The Powerhouse is currently under consideration for listing onto the National Register of Historic Places under Criterion A, because of its properties which are "associated with events that have made a significant contribution to the broad patterns of American history."
The Powerhouse was completed in 1929 and provided coal-fired steam heating to both the North and South Plants of the Atwater Kent Manufacturing Company. Coal was the primary source of fuel for steam generation at the Powerhouse when it was completed. At an unknown date in the building's history, the fuel source was converted to oil. When the South Plant was sold off, the Powerhouse was used to provide heat strictly for the North Plant. At present, the North Plant is scheduled for demolition upon completion of a new office building. In accordance with a Memorandum of Agreement between the Pennsylvania State Historic Preservation Office, the United States General Services Administration (current owner of the complex) and the Advisory Council on Historic Preservation, the Powerhouse will remain architecturally intact to serve as a reminder of the facility that once covered 34 acres, employed over 12,000 people and produced over 6,000 radios per day during its brief life.
The Atwater Kent Manufacturing Company was once the largest manufacturer of radios in the world and its founder, Arthur Atwater Kent, was a prominent force in Philadelphia's industrial development. Kent was a prolific inventor of electrical components and systems who obtained 93 patents over his career. He relocated the Kent Electric Manufacturing Company (formed in 1895) from Massachusetts to Philadelphia in 1902 and diversified from the production of fans and motors into the production of electrical components for automobiles. In 1905, he invented the Unisparker which combined ignition points, condenser, centrifugal advance mechanism, and distributor in one unit. This system was used in automobiles until the recent development of fully electronic systems. In 1921, Kent became fascinated with radios and quickly moved from the manufacture of components into the manufacture of complete radios. Kent brought numerous firsts to the radio marketplace, including radios operating on alternating current. He popularized one-dial tuning and the sheet metal cabinet, which further reduced production costs and expanded the low-end market.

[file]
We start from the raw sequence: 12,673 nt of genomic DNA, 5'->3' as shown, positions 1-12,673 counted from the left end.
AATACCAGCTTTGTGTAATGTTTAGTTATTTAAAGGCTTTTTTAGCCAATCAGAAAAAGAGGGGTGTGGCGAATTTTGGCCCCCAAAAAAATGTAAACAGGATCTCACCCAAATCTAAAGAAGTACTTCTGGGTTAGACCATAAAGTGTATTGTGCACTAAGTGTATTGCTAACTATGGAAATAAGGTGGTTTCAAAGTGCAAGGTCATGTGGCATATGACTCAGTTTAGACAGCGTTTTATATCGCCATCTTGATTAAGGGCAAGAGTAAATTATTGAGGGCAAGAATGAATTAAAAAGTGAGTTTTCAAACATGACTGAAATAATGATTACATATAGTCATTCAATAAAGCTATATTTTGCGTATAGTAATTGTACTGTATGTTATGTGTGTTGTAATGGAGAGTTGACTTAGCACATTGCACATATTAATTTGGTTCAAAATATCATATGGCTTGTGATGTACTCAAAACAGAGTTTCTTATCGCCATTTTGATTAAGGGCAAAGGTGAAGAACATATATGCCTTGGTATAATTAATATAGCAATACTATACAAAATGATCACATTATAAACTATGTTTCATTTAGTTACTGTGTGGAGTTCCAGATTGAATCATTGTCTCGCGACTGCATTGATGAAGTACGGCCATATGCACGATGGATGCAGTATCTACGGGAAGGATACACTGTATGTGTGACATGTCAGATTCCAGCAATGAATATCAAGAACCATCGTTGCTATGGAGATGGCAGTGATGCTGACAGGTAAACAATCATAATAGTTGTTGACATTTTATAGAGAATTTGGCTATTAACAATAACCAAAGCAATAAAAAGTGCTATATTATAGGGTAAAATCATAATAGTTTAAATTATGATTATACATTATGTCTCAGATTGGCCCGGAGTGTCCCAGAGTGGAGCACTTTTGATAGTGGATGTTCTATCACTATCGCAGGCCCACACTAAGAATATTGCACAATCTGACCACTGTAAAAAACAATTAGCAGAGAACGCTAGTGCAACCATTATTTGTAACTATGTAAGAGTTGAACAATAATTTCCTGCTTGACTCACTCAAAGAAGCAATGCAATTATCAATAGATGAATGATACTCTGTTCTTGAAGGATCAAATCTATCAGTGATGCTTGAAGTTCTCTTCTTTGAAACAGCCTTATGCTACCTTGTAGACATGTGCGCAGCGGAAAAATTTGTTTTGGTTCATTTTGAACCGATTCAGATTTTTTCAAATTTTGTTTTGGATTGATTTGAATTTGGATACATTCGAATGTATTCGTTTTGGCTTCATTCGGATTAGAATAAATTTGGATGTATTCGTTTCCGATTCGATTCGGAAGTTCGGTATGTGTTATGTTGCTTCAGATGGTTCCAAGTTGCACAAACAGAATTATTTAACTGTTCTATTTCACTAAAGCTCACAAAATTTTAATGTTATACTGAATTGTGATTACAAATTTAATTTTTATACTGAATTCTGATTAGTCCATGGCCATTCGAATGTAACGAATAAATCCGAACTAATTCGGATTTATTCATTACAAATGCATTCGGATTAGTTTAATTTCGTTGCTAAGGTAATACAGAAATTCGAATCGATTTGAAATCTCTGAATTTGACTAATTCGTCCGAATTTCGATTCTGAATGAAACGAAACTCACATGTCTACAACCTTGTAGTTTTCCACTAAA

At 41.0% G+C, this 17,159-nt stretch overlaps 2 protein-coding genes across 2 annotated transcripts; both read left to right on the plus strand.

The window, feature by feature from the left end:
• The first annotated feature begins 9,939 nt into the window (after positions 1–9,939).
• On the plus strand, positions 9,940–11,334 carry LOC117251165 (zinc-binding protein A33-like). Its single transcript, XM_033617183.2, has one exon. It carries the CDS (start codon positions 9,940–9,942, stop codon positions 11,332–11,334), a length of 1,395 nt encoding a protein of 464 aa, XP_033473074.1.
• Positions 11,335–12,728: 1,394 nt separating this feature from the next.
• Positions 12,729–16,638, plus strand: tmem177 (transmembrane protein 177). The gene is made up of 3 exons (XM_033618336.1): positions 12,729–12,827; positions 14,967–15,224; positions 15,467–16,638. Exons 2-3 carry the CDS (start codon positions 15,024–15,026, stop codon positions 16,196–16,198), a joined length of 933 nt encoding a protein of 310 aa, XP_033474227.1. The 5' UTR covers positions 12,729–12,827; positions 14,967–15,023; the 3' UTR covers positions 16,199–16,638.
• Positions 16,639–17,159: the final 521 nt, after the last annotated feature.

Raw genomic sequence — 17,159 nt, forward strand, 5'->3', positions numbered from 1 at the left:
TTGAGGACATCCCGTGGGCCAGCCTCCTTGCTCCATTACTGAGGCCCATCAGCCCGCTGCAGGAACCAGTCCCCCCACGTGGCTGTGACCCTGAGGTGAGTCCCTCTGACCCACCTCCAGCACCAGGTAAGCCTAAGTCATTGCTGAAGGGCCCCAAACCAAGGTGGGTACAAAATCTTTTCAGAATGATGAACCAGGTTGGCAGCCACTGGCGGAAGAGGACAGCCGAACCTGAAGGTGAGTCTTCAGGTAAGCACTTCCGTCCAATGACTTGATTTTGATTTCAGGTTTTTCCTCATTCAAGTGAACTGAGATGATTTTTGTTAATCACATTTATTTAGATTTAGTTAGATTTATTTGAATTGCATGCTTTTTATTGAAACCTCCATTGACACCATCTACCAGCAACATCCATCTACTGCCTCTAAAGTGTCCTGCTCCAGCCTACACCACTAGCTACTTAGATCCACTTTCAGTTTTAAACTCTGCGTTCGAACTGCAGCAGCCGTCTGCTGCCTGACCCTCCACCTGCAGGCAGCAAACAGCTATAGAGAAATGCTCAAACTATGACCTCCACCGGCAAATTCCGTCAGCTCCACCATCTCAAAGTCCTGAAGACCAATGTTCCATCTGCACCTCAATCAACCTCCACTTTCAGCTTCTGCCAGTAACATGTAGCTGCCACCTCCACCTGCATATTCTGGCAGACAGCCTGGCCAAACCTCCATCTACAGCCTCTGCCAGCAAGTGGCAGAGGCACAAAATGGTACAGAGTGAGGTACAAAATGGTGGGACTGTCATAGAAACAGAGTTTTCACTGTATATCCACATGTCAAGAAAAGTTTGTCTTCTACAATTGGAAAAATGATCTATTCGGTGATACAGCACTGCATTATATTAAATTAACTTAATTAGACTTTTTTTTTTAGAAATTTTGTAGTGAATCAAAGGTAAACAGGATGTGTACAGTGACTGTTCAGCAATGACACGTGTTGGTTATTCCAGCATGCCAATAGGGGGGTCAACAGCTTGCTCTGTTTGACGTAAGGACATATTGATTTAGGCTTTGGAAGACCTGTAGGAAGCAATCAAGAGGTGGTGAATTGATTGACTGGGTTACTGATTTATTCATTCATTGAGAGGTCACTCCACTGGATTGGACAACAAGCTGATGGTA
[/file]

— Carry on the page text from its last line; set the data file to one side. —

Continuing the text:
In 1923, Kent began construction of a new manufacturing facility in northwest Philadelphia. The South Plant was constructed first and was followed by the North Plant in 1928. Construction of the Powerhouse followed immediately after the North Plant. The North and South Plants were connected by a pedestrian and vehicular bridge over Abbottsford Avenue (which separated them); the bridge was demolished with the construction of U.S. Route 1 in the late 1940s.
During the period of peak production at the North and South Plants, Kent spent millions of dollars on major advertising campaigns in print and on the radio. In 1925, he sponsored the popular "Atwater Kent Hour" radio program which featured leading musical talents of the day. Kent strongly believed in advertising and it kept him in position as the market leader at least until the Depression. Kent dissolved the company and auctioned off the equipment in 1936. In 1941, the U.S. Signal Corps acquired the North Plant for its Eastern Depot. After World War II, the property remained with the U.S. Government. It became the home of the Veterans Administration in 1949 and later housed The National Archives (1950s) and The U.S. Treasury (1960s).
Although the Powerhouse complies in its basic form to the functional requirements of a coal-burning power plant, it adopted architectural motifs and materials similar to those of the main plant. The Powerhouse does not contain the patented "Super-Span" roof system found in the North Plant; however, it is a largely unaltered example of an industrial building prototype, separated out from the primary buildings and given it its own distinct form as a power provider. In modern buildings, the power source is invisible. However, with the demolition of the North Plant at the Atwater Kent facility, the Powerhouse hopes to be seen as an architectural pictograph of the immense impact of radio.